Please Stick to Surveys, Mr. Barna

Kevin Miller offers a critique of George Barna’s new book.

The second question: How vital can a Christian revolution be that views the local church as optional?

Revolution is passionate for the church, so long as it’s the capital-C church, the universal group of believers in Jesus, the church I can’t see and don’t have to relate to. When the Reformers distinguished between the local and universal church, they did so to point out that not every church member had justifying faith. But they insisted that every believer be immersed in a local congregation, where the gospel is rightly proclaimed and the sacraments rightly administered. The notion of freelance Christians would have made them spit out their beer.

If Barna gets his way, not only will there no longer be local congregations, there will no longer be Christians. Individualist notions of Christianity and where the “spirit (sic) is guiding me” kill faith; they do not enliven it.

…this new movement “entails drawing people away from reliance upon a local church into a deeper connection with and reliance upon God.” Already “millions of believers have stopped going to church,” so Barna expects that in 20 years “only about one-third of the population will rely upon a local congregation as the primary or exclusive means for experiencing and expressing their faith.”

The Montanist and enthusiast heresies have been around a long time, and they will continue to perpetuate themselves. It must continually be said, as Luther found it necessary to say: the Spirit does not come apart from the Word. The Devil comes apart from the Word; my own proud notions come apart from the Word; but the Spirit does not.

Barna might respond that these “revolutionaries” are indeed reading the Bible. They probably are. That doesn’t change the point, because reading the Bible outside the Church–and the only place where the Church is manifested is in local congregations of Word and Sacrament–is more dangerous than not reading the Bible at all. Hauerwas’ concern is appropriate here.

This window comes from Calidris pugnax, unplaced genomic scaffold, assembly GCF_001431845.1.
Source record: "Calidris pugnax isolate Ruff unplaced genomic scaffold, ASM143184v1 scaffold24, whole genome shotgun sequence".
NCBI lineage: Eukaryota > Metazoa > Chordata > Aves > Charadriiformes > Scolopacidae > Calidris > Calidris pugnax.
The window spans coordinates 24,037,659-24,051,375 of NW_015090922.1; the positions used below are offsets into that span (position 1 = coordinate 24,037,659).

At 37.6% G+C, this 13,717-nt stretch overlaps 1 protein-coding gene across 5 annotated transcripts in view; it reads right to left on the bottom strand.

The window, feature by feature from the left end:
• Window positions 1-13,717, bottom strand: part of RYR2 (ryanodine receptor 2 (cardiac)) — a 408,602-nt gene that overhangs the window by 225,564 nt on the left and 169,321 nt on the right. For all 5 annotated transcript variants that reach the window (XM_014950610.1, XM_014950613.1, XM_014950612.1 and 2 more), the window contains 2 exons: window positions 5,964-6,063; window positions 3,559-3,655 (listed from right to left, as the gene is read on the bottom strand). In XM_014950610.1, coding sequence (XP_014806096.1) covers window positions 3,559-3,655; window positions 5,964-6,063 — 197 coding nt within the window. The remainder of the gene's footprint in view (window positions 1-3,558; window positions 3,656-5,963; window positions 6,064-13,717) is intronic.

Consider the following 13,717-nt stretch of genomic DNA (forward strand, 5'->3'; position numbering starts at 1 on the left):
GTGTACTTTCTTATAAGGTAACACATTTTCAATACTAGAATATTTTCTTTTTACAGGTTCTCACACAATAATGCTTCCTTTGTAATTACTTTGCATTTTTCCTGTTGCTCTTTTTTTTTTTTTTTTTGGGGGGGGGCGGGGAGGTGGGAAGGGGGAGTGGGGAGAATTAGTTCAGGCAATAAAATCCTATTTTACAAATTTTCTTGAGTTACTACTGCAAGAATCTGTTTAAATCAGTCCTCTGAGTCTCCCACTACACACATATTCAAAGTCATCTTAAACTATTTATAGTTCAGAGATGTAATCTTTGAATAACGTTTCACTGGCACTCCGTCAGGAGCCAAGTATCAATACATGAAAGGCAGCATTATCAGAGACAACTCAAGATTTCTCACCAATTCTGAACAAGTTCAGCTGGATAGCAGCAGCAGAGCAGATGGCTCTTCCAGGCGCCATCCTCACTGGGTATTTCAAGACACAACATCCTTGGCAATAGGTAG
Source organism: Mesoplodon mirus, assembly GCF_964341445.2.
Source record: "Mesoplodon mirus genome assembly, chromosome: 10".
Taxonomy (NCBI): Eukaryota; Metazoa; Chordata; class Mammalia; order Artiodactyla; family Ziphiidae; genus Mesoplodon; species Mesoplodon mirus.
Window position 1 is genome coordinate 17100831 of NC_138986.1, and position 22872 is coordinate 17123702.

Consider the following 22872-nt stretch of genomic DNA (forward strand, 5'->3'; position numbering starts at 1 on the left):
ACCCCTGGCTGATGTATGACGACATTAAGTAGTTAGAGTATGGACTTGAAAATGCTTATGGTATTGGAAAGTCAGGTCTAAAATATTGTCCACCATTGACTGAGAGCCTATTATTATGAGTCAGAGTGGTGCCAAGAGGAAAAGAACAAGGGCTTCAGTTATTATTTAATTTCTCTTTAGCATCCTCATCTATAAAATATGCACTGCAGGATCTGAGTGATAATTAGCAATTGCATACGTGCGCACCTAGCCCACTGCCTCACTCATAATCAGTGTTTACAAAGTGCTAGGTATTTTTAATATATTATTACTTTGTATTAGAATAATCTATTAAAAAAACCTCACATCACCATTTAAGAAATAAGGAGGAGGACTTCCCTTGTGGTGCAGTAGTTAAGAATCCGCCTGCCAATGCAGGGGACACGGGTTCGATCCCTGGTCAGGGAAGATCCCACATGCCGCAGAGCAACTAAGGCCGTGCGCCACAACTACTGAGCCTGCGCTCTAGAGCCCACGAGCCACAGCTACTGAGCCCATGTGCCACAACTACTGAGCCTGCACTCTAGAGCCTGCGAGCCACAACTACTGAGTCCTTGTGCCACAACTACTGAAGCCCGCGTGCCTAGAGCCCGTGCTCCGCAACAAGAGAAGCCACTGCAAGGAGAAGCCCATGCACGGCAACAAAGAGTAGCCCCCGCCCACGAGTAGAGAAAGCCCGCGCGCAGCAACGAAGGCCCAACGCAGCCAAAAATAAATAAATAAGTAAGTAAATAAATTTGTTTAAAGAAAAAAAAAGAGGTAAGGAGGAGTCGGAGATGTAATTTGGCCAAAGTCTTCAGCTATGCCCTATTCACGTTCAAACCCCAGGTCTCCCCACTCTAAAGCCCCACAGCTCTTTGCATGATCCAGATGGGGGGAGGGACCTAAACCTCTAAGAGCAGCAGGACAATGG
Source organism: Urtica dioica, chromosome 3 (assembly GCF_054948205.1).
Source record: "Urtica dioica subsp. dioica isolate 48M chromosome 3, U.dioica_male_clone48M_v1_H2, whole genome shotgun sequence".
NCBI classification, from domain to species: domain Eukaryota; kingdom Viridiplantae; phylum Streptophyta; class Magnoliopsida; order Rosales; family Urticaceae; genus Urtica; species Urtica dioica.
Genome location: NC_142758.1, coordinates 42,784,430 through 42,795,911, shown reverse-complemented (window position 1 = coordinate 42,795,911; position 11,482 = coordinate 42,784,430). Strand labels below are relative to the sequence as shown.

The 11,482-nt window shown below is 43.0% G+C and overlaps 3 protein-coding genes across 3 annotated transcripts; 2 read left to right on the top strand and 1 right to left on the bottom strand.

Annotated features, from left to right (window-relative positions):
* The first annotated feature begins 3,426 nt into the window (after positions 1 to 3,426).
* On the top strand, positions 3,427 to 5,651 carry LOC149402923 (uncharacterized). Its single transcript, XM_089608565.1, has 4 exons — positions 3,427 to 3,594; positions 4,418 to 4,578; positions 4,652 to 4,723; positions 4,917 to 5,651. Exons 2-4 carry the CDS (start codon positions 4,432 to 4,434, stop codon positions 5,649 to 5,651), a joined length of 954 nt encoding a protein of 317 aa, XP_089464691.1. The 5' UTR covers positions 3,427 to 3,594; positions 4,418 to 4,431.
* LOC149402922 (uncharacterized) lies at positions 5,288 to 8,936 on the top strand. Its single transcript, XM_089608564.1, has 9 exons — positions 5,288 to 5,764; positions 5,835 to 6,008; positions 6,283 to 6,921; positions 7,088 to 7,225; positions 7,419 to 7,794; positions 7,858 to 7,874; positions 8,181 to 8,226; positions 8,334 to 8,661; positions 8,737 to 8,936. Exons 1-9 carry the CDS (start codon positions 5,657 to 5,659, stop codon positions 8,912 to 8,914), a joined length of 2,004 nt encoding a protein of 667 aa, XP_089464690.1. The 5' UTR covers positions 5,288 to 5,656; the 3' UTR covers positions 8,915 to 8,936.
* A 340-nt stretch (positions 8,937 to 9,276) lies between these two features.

Whatever; it’s the next Christian fad and it will be gone by next year.


One thought on “Please Stick to Surveys, Mr. Barna

  1. In my very liberal community, there is a grass-roots ressurgence of interest in true Biblical theology. Problem is the peole turning back to the Bible have been indoctrinated to distrust organized main-line denominations. Thus making it extremely difficult for them to embrace the idea of group worship, church membership, and other communicant activities.

    The irony is that the secular ideology teaching people to be skeptical of organized groups (churchs and government) have also made this new generation skeptical of the secular ideology teaching them to be skeptical.

    A kind of a neo-Reformation movement, but leaving those seeking Christ walking their path alone. I’m not sure this is a good thing.

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